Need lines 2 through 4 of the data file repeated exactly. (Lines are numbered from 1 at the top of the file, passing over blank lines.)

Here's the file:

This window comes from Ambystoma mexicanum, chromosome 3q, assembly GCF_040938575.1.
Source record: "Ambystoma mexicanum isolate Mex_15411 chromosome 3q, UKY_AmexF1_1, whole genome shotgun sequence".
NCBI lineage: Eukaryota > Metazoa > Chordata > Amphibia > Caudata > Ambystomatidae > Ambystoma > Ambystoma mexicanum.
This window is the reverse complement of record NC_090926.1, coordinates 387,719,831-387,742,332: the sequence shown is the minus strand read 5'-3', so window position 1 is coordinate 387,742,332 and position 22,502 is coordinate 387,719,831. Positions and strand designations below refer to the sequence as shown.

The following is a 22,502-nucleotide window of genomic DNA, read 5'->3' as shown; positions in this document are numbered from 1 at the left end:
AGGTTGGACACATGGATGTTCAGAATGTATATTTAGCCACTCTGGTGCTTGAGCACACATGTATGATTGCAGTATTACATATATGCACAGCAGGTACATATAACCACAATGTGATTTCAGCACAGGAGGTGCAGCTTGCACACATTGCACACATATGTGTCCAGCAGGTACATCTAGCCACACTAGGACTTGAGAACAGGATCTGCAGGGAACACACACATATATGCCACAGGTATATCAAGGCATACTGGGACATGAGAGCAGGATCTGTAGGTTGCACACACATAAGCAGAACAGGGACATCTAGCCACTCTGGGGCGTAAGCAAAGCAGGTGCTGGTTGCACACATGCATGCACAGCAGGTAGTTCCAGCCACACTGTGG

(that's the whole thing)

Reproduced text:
Source record: "Ambystoma mexicanum isolate Mex_15411 chromosome 3q, UKY_AmexF1_1, whole genome shotgun sequence".
NCBI lineage: Eukaryota > Metazoa > Chordata > Amphibia > Caudata > Ambystomatidae > Ambystoma > Ambystoma mexicanum.
This window is the reverse complement of record NC_090926.1, coordinates 387,719,831-387,742,332: the sequence shown is the minus strand read 5'-3', so window position 1 is coordinate 387,742,332 and position 22,502 is coordinate 387,719,831. Positions and strand designations below refer to the sequence as shown.